We are a contract monitoring station. 
    We have visited some of the Subscribers homes, and observed that some of their systems, installed between 2 and 20 years ago, in addition to burglary protection, include smoke/heat detectors.  It appears that some of the systems are not compliant with today's fire codes: fire-wire not used (instead 4-cond. burglar wiring), sounders not fire-approved, no end-of-line power-supervisory modules, smoke detectors 10+ years old, too few detectors, etc.
    For a few commercial subscribers, alarm panels which were residential-fire approved, but never approved for commercial-fire use.
    These are all systems that we did not specify, design, sell, install, program, or ever service... only monitored signals for a dealer who has now abandoned its subscribers [yes the same dealer as yesterday] 
    What liability issues should we consider when making simple repairs (such as replacing a non-operative smoke detector) for such systems? How can we minimize our liability?
    Can you discuss liability issues should we agree to continue to monitor those systems?  Would you ask those on this forum for their comments/opinions, on how they would handle such a situation?
    Once you become the subscriber's "dealer", taking over the system, you are responsible.  You need a direct contract with the subscriber, the All in One [residential, commercial or commercial fire, depending on the subscriber].  
    I want to comment on an issue that you mention.  As the CS you've  I visited subscriber premises to check out the alarm systems.  Once you perform an inspection, visit the premises, you are going to be open to a lawsuit if that system fails. If you find deficiencies or departure from code, custom and practice, manufacturer guidelines or laboratory guidelines, you have a duty to speak up and warn the subscriber [and dealer].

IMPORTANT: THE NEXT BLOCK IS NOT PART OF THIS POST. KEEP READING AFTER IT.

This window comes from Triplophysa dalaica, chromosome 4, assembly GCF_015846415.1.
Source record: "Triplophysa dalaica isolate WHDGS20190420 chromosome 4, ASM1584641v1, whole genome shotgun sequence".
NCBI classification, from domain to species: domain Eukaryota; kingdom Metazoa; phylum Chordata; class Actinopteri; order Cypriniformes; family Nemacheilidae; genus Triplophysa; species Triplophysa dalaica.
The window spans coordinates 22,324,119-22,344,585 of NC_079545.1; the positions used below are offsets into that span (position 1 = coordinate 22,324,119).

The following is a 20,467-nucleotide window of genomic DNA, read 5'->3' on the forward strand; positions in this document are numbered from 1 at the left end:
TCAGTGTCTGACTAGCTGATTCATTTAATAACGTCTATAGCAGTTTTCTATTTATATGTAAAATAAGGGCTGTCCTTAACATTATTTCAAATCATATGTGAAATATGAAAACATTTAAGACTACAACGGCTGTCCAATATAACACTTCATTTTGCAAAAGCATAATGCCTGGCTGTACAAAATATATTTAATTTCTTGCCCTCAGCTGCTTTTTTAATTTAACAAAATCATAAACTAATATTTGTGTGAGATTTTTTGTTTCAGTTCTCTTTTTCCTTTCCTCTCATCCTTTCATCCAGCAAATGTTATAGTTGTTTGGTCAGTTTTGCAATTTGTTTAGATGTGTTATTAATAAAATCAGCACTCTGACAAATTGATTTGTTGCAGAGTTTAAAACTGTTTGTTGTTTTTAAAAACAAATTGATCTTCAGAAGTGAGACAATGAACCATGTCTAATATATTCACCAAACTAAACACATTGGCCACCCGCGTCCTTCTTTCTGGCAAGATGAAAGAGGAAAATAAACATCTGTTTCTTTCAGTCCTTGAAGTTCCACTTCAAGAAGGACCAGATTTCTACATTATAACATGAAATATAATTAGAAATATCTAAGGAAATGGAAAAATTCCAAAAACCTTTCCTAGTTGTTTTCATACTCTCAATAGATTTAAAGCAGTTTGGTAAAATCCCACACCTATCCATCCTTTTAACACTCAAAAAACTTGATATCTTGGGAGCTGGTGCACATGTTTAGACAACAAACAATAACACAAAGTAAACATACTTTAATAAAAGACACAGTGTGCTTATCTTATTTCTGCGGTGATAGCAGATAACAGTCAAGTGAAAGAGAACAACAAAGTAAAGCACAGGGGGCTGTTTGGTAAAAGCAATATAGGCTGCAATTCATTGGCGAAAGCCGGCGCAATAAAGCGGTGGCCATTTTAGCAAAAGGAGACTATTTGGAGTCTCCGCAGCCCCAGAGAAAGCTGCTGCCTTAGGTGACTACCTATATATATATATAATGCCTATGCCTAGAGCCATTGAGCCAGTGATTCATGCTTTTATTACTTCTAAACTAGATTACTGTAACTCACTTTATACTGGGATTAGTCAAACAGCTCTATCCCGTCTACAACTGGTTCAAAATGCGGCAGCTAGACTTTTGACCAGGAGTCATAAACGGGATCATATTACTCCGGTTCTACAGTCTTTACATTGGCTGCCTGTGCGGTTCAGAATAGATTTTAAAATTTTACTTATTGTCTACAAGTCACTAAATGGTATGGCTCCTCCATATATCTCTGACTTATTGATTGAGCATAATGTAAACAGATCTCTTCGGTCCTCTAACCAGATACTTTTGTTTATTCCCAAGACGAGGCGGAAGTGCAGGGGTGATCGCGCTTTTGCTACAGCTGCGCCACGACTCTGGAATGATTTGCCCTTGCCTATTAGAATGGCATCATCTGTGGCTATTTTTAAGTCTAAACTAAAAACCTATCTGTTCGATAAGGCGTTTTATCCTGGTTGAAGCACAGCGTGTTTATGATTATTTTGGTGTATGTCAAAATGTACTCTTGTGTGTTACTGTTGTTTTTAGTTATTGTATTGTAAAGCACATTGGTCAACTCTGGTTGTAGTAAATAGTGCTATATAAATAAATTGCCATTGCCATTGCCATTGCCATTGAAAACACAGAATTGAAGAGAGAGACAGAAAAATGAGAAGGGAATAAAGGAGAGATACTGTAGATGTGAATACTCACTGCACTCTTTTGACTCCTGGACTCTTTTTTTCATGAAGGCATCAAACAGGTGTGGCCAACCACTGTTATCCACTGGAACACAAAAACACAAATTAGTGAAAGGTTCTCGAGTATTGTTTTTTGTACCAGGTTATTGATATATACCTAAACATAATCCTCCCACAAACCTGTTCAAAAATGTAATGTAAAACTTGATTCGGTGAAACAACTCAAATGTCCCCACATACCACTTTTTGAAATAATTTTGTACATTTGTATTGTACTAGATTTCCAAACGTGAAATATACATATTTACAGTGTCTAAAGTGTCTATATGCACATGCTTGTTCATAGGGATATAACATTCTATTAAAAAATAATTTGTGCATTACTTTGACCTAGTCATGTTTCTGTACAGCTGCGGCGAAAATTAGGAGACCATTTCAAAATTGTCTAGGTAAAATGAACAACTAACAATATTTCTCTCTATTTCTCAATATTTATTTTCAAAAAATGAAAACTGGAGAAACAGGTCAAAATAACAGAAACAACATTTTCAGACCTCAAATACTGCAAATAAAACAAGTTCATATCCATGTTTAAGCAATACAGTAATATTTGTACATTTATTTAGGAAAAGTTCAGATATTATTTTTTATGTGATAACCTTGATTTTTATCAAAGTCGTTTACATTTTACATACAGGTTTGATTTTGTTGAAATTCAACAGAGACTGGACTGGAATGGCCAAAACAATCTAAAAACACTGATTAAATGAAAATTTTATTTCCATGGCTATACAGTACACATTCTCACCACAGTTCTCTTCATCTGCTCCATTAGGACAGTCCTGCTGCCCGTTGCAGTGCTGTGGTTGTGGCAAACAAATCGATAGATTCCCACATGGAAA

Central station's don't typically visit dealer accounts for whom the cs is providing monitoring.  By not performing inspections the cs does not invite claims that it should have reported problems or fixed those problems.  As it is the cs faces claims that the cs should have known and reported problems based on signals received or not received.  Inspecting the systems is an entirely other and broader responsibility.
    If you think about it, it may be a good idea for a cs to routinely inspect a dealer's systems.  After all, the cs has an on-going relationship with the dealer, will be accepting monitoring accounts on a regular basis, and the cs may want to know first hand [before the lawsuits start] what kind of job the dealer does.  Poor installation and service can cause the cs problems by involvement in lawsuits, even if they are ultimately successfully defended.   But, I'm not aware of any cs that performs these types of inspections or surveys [and for those lawyers trolling these articles to buttress cases against the alarm industry, I make it clear that cs inspection of accounts is not industry practice, nor should it be]. 
    All this analysis is out the window however once the cs becomes its own dealer.  Then it has all the responsibility of the dealer, and it better have a contract for its new duties.